“This is for all the women who want to be me and all the men who want to see me.”
Ivory had wrestled for GLOW (Gorgeous Ladies of Wrestling) in the ’80s, but she debuted in the WWF in 1999… as one of the Godfather’s hoes. Like most of her contemporaries, Ivory started out attached to the men (as she went from working for the Godfather to being a valet for Mark Henry and D’Lo Brown’s tag team) but then transitioned into having a place in the women’s division. She won the Women’s Championship in her first year with the company, but the title was nowhere near elevated; her feuds were often centered on slut-shaming, she lost the championship to the elderly Fabulous Moolah (though she eventually won it back), and she was booked to defend the title in sexualized gimmick bouts like the Four Corners Evening Gown Pool match.
However, Ivory finished the Attitude Era far differently (except for the slut-shaming) from how she started it when she joined the Right to Censor, a villainous alliance of conservative wrestlers. As part of the RTC, Ivory wore much less suggestive ring attire and wrestled with her hair pulled back—and she took issue with women like Lita, for her attitude and alternative style, and Chyna, for posing for Playboy. Though her new character was a parody of critics of the raunchiness of Attitude Era-programming, less focus on Ivory being sexy actually ended up coinciding with her have less gimmicky matches, ones that hold up much better in terms of straight-up wrestling.
Lita—one of this era’s most beloved performers—debuted with male wrestler Essa Rios but initially gained popularity as part of Team Xtreme with The Hardy Boyz. However, Lita soon became a star in her own right, as her punk style and attitude, willingness to take risks inside the ring, and her rivalry with Trish Stratus contributed to her being one of the Attitude Era stars most cited as an inspiration for today’s female wrestlers.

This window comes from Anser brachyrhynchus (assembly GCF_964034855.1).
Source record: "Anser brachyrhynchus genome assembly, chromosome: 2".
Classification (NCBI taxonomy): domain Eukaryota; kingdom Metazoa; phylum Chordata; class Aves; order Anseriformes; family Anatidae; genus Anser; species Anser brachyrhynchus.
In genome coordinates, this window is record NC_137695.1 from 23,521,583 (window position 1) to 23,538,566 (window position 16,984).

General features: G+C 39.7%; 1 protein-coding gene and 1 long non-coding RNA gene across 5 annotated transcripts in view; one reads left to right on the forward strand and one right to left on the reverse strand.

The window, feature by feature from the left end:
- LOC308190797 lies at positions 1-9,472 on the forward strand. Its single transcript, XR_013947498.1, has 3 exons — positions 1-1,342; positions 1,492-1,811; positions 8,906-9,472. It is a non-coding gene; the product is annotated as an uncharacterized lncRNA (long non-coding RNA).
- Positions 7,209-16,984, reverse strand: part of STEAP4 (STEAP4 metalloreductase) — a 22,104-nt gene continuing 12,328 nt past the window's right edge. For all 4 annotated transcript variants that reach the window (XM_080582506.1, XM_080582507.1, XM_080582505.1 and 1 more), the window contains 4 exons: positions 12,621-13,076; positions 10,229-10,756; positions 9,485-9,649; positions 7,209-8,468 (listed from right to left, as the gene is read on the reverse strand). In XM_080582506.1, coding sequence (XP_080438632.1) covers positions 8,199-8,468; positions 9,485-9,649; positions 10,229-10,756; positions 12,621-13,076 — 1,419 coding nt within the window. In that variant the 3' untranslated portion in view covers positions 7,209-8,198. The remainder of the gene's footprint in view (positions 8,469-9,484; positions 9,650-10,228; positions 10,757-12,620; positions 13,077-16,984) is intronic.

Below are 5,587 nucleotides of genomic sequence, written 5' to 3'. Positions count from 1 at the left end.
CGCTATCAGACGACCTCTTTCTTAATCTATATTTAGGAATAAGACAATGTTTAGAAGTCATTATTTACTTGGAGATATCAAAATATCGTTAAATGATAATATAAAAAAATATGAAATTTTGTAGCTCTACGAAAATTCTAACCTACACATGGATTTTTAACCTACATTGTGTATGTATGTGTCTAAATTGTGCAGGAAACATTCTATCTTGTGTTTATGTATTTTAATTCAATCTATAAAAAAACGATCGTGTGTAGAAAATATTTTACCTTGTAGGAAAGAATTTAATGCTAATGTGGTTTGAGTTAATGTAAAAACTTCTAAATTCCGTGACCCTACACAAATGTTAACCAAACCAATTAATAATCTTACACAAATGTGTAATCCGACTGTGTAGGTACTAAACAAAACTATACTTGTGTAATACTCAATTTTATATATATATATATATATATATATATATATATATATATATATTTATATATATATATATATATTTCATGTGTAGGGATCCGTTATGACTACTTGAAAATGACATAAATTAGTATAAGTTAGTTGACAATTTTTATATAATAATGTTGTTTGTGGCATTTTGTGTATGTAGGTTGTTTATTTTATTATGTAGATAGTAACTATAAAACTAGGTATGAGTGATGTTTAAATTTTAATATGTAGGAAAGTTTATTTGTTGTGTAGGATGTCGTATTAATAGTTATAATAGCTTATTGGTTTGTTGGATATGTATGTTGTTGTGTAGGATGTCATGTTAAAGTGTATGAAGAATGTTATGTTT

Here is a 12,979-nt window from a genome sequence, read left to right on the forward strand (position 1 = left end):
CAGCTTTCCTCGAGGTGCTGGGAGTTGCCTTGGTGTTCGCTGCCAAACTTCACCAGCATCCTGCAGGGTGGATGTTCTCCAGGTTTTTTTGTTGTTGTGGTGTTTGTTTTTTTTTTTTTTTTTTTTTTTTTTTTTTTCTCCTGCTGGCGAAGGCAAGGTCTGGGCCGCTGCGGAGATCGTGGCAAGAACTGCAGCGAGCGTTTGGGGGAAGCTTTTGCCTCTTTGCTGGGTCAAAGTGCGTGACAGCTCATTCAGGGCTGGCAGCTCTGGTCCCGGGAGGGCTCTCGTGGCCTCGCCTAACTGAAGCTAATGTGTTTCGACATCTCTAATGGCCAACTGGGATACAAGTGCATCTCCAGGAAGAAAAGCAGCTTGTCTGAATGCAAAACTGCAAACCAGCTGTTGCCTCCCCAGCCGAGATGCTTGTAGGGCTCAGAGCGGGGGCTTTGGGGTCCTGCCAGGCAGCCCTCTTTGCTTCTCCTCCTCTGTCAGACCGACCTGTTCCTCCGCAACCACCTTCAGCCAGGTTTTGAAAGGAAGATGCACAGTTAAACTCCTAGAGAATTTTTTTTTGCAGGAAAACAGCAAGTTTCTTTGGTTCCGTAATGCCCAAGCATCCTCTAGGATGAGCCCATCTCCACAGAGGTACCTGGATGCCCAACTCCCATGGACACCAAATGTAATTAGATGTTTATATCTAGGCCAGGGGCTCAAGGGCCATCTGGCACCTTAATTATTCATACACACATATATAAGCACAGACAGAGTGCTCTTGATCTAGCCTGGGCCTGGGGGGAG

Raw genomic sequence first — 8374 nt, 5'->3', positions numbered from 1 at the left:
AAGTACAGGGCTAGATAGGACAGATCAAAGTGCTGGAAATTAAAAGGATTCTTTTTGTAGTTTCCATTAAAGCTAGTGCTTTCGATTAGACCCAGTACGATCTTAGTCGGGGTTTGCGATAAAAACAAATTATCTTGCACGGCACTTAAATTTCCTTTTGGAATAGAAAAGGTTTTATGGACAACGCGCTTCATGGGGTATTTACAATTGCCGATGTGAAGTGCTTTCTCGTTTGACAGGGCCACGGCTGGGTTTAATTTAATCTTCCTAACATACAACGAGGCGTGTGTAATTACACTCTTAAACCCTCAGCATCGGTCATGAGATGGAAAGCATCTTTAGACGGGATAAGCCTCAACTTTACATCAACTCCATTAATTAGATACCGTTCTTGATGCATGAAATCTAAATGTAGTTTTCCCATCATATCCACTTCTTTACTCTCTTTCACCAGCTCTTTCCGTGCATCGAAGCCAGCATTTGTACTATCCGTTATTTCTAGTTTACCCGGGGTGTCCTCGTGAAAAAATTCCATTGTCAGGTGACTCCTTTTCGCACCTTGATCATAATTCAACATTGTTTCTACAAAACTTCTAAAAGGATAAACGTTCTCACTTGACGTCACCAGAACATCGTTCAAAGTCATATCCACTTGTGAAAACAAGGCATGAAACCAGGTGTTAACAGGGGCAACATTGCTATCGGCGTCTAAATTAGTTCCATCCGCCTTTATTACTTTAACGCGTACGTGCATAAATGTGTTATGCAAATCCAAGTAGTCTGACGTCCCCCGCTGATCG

Molly Holly came to WWF from WCW at the tail end of the Attitude Era. Her first storylines saw her as a team member and on-screen cousin to Bob and Crash Holly in 2000. But she absolutely charmed fans for a number of reasons all her own, whether it was her star-crossed romance with Spike Dudley (while The Dudley Boyz were feuding with the Holly cousins), her role as The Hurricane’s superhero sidekick “Mighty Molly,” or even just her innovative Molly-Go-Round finisher.
After leaving The Hurricane, Molly became a full-time singles wrestler and, similar to Ivory in the Right to Censor, played a prudish villain character who opposed the hyper-sexualization of women in WWE.
Though Sable was the first Diva, Trish Stratus was arguably the ideal of this type of wrestler. (Be on the lookout in the coming weeks for a RondaRousey.com Wrestler of the Week feature on Stratus.) Despite being was hired off of her fitness modeling work rather than her wrestling experience, Stratus very visibly became better in the ring and at cutting promos every time she performed. After a period as “just” an eye candy manager and eventually a love interest, she rose to become one of the biggest female stars of the Attitude Era and an even bigger one in the subsequent phrase of WWE programming, dubbed Ruthless Aggression…